Children and Family Justice Center

IN THE NEWS: Behind the Headlines: Chicago Violence

WGN-TV News recently talked to CFJC Policy Director Stephanie Kollmann about Chicago’s response to violent crime and what government leaders should be doing to make the city safer.

“I think (leaders) should invest in Chicago neighborhoods equitably,” Kollmann said. “I think you should concentrate your policing resources in a way that ensures that police are doing the job that is most important for them to do. Are they investigating murders responsibly and in a way that supports community witnesses?”

Kollmann also said city police leaders should stop blaming courts and focus instead on improving the city’s poor record of solving violent crimes.

For more on the topic, read Stephanie’s commentary (“Quit blaming Chicago’s gun violence on ‘lenient’ laws and judges”) in the Chicago Sun-Times.

CFJC NEWS: A Beacon of Hope for Asylum Seekers

uzoThe current issue of Northwestern Magazine shines a spotlight on CFJC’s Uzoamaka Emeka Nzelibe’s tireless work on behalf of unaccompanied minors seeking asylum — decisions that for many of those young people could mean the difference between life and death. “A Beacon of Hope for Asylum Seekers,” describes Uzo's own immigration story, the current immigration situation, and the incredible amount of work, dedication, and passion that Uzo has brought and continues to bring to her clients at the CFJC.

"In these times, especially, I am so grateful that the CJFC is able to provide unparalleled representation for those seeking justice in the immigration system through the tireless work of Uzo, our Immigration Law Fellow Amy Martin, our social work and administrative staff, and our exceptional students," said CFJC Director Julie  Biehl.

Illinois girls are being sent to prison for less serious offenses and with less delinquency history than boys


The fourth installment of CFJC’s series Community Safety & the Future of Illinois’ Youth Prisons draws upon discussions with youth and staff, as well as research and data, analyzing recently-increased admissions of girls to IDJJ and unreliable official data on incarcerated LGBTQ youth.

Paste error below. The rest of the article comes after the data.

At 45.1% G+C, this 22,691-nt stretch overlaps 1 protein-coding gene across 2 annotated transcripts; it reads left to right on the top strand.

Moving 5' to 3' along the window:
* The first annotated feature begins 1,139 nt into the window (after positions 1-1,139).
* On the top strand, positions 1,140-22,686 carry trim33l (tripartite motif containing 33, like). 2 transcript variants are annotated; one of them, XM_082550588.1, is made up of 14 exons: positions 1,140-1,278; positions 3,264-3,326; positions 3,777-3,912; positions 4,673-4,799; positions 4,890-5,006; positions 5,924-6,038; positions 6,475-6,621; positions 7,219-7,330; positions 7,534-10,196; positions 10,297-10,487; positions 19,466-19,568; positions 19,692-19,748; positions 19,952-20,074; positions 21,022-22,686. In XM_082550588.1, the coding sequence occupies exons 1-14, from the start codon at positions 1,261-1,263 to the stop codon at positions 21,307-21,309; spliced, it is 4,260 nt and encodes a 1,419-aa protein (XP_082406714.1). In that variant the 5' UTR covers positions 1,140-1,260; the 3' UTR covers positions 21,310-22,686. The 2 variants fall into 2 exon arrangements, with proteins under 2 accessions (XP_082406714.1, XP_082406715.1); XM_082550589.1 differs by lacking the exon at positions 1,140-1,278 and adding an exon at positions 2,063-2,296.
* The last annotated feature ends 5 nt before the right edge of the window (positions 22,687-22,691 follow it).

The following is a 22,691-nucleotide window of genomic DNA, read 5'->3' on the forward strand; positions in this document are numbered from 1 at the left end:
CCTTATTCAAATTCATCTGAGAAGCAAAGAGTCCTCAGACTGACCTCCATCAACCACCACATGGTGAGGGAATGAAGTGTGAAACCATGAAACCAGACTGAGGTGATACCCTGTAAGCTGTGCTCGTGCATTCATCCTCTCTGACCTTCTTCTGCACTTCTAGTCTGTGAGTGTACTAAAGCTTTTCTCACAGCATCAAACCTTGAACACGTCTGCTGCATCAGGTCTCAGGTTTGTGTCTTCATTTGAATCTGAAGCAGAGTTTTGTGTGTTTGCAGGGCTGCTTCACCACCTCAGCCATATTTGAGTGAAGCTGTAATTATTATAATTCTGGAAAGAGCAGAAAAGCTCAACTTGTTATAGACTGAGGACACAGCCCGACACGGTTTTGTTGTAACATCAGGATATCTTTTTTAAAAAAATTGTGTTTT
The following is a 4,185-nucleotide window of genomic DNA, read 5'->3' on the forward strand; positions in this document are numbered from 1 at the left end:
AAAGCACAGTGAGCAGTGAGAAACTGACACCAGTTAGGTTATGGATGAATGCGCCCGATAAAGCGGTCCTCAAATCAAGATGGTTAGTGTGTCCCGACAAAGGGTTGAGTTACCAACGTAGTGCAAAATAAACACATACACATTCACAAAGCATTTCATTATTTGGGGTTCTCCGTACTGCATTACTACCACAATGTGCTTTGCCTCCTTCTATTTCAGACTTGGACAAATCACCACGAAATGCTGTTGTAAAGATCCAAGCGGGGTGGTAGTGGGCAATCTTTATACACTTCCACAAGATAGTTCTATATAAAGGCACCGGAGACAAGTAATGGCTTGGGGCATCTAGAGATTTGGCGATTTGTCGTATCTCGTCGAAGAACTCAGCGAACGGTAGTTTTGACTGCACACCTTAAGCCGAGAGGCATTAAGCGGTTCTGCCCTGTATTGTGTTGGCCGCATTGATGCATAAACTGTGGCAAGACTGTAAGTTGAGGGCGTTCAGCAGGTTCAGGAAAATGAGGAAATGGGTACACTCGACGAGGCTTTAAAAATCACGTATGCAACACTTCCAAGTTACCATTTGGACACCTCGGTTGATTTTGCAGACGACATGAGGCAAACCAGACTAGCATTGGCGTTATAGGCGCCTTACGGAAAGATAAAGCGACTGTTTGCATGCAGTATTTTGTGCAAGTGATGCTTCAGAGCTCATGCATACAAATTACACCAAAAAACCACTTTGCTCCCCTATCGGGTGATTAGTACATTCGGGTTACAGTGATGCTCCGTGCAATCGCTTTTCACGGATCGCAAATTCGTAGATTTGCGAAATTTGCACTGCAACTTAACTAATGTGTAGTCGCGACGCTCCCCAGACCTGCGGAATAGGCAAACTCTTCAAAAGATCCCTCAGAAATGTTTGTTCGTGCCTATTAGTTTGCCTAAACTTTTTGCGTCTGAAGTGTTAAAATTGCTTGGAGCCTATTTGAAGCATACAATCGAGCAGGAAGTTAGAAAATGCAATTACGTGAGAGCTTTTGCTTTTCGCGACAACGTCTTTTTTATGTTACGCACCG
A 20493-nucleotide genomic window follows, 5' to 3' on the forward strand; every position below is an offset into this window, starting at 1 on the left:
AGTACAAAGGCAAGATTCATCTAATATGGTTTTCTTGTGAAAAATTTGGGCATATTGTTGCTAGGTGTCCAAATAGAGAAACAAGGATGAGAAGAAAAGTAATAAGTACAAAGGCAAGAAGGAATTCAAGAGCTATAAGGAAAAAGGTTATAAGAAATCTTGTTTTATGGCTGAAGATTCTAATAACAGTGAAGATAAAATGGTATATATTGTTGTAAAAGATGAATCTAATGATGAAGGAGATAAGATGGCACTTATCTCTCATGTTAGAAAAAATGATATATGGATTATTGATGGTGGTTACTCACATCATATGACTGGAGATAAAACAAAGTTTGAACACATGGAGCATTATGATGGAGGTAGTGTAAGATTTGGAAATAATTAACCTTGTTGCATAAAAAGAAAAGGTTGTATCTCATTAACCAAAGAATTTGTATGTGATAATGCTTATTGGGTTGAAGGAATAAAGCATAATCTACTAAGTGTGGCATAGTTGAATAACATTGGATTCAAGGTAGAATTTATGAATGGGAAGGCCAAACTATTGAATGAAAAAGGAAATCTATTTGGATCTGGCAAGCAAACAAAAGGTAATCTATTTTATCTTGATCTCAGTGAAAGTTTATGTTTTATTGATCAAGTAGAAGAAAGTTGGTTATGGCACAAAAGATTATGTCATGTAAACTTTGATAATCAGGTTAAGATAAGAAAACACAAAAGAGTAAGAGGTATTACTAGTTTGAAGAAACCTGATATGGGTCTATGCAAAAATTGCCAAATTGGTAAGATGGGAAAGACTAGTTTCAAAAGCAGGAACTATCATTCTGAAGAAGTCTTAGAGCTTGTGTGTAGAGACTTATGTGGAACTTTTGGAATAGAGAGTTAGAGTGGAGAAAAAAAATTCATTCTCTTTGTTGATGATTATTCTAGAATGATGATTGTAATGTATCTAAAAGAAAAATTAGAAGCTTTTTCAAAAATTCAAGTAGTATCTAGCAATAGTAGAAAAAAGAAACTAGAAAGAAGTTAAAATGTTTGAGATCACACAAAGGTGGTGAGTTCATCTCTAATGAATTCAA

“Currently, girls are being incarcerated in Illinois for less serious offenses and with less delinquency history than boys, while little is known about the experience of LGBTQ youth in IDJJ," according to "Illinois' Incarcerated Girls and LGBTQ Youth.” The report notes the finding is "further proof of the devastating impact of cutting community programs, played out in the lives of some of the state’s most vulnerable young people."

Inside this issue:

  • The number of girls admitted to IDJJ increased by 81% between FY17 and FY18, despite an overall decline in IDJJ admissions during this period.
  • 80% of incarcerated girls were adjudicated for a Class 2 felony or lower offense.
  • Every single girl in IDJJ custody has at least two mental health diagnoses and most have experienced significant trauma.
  • Illinois’ community-based youth services, including mental health care, have suffered significant cuts and closures, which may be affecting girls’ prison admission rates.
  • Evidence suggests that LGBTQ youth are significantly overrepresented in IDJJ, which struggles to maintain a supportive environment despite significant improvements.

The series of reports is the result of a multi-year research endeavor by the Children and Family Justice Center.  The research included interviews with a wide variety of policymakers, a survey of over 150 stakeholders, the collection and analysis of data about the state’s justice system, and an extensive review of academic and practitioner research. The series will culminate in a detailed set of recommendations, consistent with calls from researchers and practitioners nationwide, for a five-year plan to end Illinois’ use of large, adult-modeled prisons for youth and to expand alternatives to incarceration. Find each installment on our Youth In Custody section. 

About the Children and Family Justice Center

Founded in 1992, the Children and Family Justice Center (CFJC) is a comprehensive children's law office and part of the Bluhm Legal Clinic at Northwestern Pritzker School of Law. At the CFJC, attorneys and law students work together to promote justice for children, adolescents, and their families through direct legal representation, policy advocacy and law reform. More...